Sunday, January 31, 2016

Sky Lines


I had intended to report on write the epidemic of homelessness in Los Angeles, a tragedy made evident during a visit there two weeks ago. So serious is the problem that the City of Los Angeles is expecting to spend two billion dollars to deal with the growing crisis. Some 44,000 human beings live on the streets of the city, up from 39,000 a couple of years ago. The issue deserves more attention than a short post but, be forewarned, it’s coming soon.

This post, instead, looks up from the streets to the lofty architecture of the City of Angeles in a developing series we’ll call Sky Lines. The angles, lines and reflections of these urban skyscapes go beyond photography and into a graphical realm that approaches fantasy.



Pretty amazing what lurks in those panes of glass.

Sunday, January 24, 2016

G-strings don't cover much

Sheep crossing the Rio de Los Pinos on their way back to Colorado

And finally a potpourri of 2015. Gotta get on with the future, live in the moment, stop living on the past. These are the last glimpses of the year that was. Adieu dear friend, adieu.

School children on a field trip in Albuquerque's Old Town

Corrugated ripples at Tierra Wools in Los Ojos, New Mexico

Monumental cross near Ocate, New Mexico

Drought afflicted nut grove in California's Central Valley

Pier and surf at San Simeon Beach, California

Birds in fog near Tomales, California
The End

Sunday, January 17, 2016

Human Scale


Interspersed with the landscapes that dominated the photographic 2015 were human subjects that gave the year meaning. They are headlined by fan favorite Victor “Cuba” Hernandez and the estimable Fred Black, pilot, architect, martial artist, tango dancer and master weaver.



Sunday, January 10, 2016

Sunburn


One of the best moments of my photographic journey in 2015 came between Paso Robles and the Pacific as the golden sun swept undulating pastures dotted with stately oaks. I'm guessing that this bucolic glow is one of the reasons they call it the Golden State. My inviolate memory of the late forties in California is of these rolling hills that run from the coast to the Central Valley and from Orange County to Sonoma.

Equally sun kissed is this crescent of sand at Imperial Dunes just south of the Salton Sea. I would suggest that it's better seen in February than in July when temperatures soar to 120. Grab a date shake in Brawley while you're down there.



Sunday, January 03, 2016

Walk on by, foolish heart

The Stride, Madrid

Street photography loomed large in 2015 and that stems from six weeks exploring cities in Spain and France. All exuded vitality and promise flecked with moments of despair as above. This juxtaposition of the resolute and the destitute is called "The Stride." It was taken from a patio chair at a Starbuck's on Madrid's Paseo del Prado in late summer. Note the shadow pointing at the invisable beggar below.


Goldilocks, Barcelona


The Big Sleep, Madrid

The French Connection, Marseille

Sunday, December 27, 2015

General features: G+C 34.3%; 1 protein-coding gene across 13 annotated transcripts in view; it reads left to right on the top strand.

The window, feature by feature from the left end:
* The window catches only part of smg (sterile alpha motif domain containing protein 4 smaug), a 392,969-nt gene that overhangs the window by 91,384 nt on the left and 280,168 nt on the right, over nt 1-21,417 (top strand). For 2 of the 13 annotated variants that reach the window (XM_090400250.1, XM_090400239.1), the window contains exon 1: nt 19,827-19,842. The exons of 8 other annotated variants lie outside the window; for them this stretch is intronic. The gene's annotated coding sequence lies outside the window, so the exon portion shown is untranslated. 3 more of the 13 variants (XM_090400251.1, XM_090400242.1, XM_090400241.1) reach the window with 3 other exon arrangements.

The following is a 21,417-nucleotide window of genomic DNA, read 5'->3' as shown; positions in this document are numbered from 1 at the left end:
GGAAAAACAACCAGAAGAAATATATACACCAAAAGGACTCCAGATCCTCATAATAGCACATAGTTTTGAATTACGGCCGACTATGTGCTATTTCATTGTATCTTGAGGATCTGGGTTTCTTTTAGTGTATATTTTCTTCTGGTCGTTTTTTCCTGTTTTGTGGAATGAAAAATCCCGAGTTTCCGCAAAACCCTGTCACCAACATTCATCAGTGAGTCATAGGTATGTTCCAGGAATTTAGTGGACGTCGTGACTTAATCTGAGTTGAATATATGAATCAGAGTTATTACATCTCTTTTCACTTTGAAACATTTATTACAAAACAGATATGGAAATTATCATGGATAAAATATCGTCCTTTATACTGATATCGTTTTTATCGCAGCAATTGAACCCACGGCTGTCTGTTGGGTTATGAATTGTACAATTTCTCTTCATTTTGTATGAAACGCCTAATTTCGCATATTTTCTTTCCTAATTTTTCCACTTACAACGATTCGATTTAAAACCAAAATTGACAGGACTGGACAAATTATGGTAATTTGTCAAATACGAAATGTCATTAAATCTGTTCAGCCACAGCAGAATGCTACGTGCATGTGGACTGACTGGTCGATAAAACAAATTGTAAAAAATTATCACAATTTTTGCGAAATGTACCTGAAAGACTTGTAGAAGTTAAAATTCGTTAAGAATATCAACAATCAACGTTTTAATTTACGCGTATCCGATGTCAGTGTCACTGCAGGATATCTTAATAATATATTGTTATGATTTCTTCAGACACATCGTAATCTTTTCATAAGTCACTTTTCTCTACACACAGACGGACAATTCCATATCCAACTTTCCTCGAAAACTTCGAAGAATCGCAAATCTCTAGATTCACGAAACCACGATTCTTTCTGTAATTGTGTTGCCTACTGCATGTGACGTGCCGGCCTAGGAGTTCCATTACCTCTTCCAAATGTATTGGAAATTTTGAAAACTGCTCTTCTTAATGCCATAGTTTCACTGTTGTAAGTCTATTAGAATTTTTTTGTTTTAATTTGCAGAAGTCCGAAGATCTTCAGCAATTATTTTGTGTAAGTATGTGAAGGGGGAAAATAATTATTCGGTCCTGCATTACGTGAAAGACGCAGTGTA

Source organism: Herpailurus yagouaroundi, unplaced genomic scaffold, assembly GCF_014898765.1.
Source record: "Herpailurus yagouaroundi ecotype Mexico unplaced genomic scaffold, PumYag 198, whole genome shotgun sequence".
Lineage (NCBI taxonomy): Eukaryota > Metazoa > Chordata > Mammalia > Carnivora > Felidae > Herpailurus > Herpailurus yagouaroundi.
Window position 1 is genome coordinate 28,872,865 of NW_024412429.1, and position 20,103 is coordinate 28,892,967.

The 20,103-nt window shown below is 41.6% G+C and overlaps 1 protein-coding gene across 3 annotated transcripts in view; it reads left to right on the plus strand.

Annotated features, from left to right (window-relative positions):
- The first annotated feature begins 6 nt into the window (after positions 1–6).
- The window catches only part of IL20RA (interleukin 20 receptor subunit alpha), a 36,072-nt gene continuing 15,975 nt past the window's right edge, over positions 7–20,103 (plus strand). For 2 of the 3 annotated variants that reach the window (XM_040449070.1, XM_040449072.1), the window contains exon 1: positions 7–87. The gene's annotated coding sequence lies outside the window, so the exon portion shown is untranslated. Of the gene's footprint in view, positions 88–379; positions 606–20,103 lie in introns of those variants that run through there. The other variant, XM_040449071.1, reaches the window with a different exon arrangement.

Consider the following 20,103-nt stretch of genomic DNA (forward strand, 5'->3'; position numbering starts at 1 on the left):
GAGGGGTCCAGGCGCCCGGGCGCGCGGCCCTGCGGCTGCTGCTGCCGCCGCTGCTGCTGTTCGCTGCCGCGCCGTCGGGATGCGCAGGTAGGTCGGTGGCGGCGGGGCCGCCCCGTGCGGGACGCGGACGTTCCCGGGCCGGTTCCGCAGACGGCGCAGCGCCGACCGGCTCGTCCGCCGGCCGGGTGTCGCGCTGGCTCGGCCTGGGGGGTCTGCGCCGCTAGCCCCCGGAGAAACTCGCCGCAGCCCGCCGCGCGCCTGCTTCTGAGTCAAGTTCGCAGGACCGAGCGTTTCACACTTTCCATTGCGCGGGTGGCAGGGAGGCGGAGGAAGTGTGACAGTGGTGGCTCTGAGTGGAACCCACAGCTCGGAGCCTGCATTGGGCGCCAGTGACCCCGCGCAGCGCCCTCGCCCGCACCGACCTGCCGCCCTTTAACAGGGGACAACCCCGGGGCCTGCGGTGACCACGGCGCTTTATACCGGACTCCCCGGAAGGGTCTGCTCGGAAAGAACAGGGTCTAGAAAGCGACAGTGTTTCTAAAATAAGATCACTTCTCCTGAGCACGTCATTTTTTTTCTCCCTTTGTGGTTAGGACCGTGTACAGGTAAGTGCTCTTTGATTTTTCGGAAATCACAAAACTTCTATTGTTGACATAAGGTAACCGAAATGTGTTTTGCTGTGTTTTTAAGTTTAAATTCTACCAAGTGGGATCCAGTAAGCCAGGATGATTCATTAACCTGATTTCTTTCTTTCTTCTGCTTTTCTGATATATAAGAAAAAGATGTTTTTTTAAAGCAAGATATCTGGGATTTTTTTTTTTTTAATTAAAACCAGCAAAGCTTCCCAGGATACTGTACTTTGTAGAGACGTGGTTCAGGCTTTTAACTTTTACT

Finding Meaning

Cuba and his Mauser EspaƱa on December 26, 2014.

Ferreting out the best or most memorable photographs from the thousands taken in any year is a daunting pursuit at best. But then curating a show of your own work is a fool’s errand, a little like being your own lawyer. Still that’s what’s required if you want to take a short look back.

Arguably the story of the year was the sheep herder Victor Hernandez, whom you know as Cuba, and his flock of wooly critters.

For all intents, the story began a year ago Saturday, December 26, 2014 when we chanced upon Cuba on the Taos Plateau. That moment launched me into a 2015 of following the sheep from pasture to pen, from shearing and lambing and back to the plateau and the mountains. The story had enriched my life greatly and has been, along with my series on the Japanese-American Internment Camps, the most commented on subject of the last several years.


The sheep story itself is represented by thousands of images. The three I’ve selected may not be the best of the lot but have the greatest emotional heft to me.

Bottle feeding a "penco" or orphan lamb.

Patron Andrew Abeyta and an orphan sheep during lambing on a raw March day in which 26 ewes died.


Sunday, December 20, 2015

Introspective Retrospective

White Sage and Borregos, Taos Plateau

A couple of things happened. I was thinking of posting of the year’s more memorable images according to me. Then Rick Romancito the editor of the Taos News Tempo Magazine laid down the gauntlet for something called the Challenge on Nature Photography wherein the nominated photographer has to post a nature photograph and nominate a new photographer for seven consecutive days. I accepted the challenge and for my first act in office posted White Sage and Borregos which may be my favorite of 2015. That’s the first one in this post followed by its esteemed colleagues Four Year Drought Motif and Singular As A Snowflake.

The nature photography challenge coupled with the task of looking back at several thousand images to find the best photographs of 2015 was instructive and, I hope, worthwhile.

Four Year Drought Motif, California Central Valley

Singular As A Snowflake, San Simeon Beach

As luck would have it these three fall into both categories, nature and best as I see it. Patterns abound.